One summer, in what's now called the Oregon Zoo— back in the mid-nineties, way back, when a chain of metal clamped my teeth, before I knew what to do with my wild and dark mane, long before I grew comfortable lining my eyelids— I donned my ZooTeen volunteer t-shirt and worked at the Carmen Sandiego scavenger hunt stations, where kids solved puzzles and earned stamps. Her henchmen lurked at various sites, actors glimpsed near the hippos or giraffes, and once in a while, Carmen herself above the old elephant exhibit in lipstick-red clothes and raven hair, an elusive embodiment of Latina moxie and wiles. I volunteered at the entry station, instructing young gumshoes in the rules of the game. At break time, I disappeared for lunch on a bench near the goats, watching the zoo's detectives disperse. Two girls approached my bench and asked, in nervy unison, "Are you Carmen Sandiego?" "No." Then, I pictured myself in a trench and fedora. Vermilion. What would be the harm in saying "yes"? But the sleuths had already returned to their bold quest for the dashing mastermind thief. Imagine that red coat belted, collar upturned. But I get to hide in plain sight. What a relief.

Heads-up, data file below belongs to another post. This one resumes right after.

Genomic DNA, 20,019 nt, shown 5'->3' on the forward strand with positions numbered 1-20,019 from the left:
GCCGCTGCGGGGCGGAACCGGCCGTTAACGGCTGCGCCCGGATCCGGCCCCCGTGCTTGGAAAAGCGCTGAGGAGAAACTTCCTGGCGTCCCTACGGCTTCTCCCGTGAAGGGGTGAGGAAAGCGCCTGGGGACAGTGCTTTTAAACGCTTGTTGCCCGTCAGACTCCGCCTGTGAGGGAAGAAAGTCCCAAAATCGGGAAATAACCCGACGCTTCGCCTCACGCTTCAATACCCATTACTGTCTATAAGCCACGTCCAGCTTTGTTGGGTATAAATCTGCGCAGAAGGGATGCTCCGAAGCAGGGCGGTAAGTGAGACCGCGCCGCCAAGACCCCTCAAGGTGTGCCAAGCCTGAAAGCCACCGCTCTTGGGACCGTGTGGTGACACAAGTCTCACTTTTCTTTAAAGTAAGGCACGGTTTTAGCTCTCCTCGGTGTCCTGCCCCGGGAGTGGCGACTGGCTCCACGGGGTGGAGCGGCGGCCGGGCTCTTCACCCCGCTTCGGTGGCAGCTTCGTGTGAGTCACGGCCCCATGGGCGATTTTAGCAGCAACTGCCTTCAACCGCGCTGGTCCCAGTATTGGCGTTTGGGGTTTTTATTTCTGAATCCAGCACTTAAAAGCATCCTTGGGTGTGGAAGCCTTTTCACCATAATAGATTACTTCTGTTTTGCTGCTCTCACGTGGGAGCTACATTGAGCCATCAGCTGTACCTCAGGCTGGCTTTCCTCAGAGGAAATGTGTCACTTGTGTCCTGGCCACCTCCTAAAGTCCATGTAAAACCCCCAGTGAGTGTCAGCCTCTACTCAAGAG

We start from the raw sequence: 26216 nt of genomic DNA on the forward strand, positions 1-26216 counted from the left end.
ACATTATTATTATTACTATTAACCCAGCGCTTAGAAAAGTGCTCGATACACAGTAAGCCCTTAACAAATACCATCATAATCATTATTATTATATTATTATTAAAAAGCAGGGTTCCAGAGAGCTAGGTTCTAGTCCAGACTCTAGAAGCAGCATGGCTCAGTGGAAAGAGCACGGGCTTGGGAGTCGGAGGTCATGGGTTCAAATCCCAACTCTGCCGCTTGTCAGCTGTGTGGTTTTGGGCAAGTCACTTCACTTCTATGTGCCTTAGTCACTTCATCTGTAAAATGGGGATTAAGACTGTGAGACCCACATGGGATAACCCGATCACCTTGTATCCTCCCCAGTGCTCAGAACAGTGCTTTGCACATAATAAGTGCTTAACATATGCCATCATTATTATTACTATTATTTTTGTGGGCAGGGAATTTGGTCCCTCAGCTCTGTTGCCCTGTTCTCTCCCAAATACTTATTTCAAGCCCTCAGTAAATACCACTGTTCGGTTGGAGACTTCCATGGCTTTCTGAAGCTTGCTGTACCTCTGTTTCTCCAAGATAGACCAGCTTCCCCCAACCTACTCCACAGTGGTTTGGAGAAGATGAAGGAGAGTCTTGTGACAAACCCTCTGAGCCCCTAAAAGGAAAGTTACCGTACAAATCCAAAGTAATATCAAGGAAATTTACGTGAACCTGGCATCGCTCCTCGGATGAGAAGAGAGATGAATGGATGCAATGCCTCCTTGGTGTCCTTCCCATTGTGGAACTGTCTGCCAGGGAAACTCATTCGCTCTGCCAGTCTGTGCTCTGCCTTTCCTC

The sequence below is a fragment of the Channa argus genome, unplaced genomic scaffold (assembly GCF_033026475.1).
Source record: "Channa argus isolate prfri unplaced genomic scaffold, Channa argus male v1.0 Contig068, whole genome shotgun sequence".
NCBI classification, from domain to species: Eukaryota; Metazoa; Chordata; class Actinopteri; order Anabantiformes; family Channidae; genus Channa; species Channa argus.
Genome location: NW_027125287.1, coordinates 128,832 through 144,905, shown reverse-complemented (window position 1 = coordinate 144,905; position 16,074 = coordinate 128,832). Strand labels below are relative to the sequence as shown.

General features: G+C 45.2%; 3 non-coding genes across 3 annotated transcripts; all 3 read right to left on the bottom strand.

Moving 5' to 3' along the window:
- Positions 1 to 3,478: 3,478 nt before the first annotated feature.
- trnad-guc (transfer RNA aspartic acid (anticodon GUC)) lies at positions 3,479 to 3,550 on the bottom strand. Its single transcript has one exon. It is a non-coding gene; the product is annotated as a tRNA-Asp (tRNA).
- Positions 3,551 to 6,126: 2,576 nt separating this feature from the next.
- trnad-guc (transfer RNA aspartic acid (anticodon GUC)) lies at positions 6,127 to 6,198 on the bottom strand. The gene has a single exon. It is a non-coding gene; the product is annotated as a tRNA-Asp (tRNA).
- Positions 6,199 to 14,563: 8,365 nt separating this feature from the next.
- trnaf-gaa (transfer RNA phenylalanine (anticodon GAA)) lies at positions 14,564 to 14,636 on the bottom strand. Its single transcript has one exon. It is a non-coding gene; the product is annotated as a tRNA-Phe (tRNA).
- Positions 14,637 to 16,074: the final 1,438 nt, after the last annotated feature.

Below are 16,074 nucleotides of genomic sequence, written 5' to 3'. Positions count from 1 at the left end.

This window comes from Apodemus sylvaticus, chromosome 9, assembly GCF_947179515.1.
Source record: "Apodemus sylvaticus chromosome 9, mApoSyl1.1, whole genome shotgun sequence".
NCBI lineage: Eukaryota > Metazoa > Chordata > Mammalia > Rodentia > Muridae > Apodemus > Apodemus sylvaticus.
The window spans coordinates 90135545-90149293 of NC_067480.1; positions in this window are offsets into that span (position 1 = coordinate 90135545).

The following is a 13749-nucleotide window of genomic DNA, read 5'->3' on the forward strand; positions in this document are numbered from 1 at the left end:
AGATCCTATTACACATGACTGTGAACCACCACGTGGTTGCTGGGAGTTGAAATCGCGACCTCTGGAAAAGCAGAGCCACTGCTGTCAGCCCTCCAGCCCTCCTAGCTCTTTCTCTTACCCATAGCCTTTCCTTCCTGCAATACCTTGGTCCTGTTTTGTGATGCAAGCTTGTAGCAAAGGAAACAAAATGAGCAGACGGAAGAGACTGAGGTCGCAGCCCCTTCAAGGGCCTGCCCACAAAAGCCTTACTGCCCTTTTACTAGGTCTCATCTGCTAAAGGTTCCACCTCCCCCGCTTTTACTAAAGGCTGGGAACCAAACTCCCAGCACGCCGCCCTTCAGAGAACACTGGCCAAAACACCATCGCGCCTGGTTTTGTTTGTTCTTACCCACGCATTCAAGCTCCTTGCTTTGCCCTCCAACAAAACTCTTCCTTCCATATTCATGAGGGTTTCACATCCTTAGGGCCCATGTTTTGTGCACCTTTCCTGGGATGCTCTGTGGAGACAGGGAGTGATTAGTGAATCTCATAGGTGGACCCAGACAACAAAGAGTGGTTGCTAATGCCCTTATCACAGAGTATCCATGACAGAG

Katherine Quevedo was born and raised just outside of Portland, Oregon, where she lives with her husband and two sons. Her poetry has been nominated for the Pushcart Prize and the Rhysling Award, and her debut mini-chapbook, The Inca Weaver’s Tales, is forthcoming from Sword & Kettle Press. Her speculative fiction appears in various anthologies and magazines. When she isn’t writing, she enjoys playing old-school video games, watching movies, singing, belly dancing, and making spreadsheets. Find her at www.katherinequevedo.com.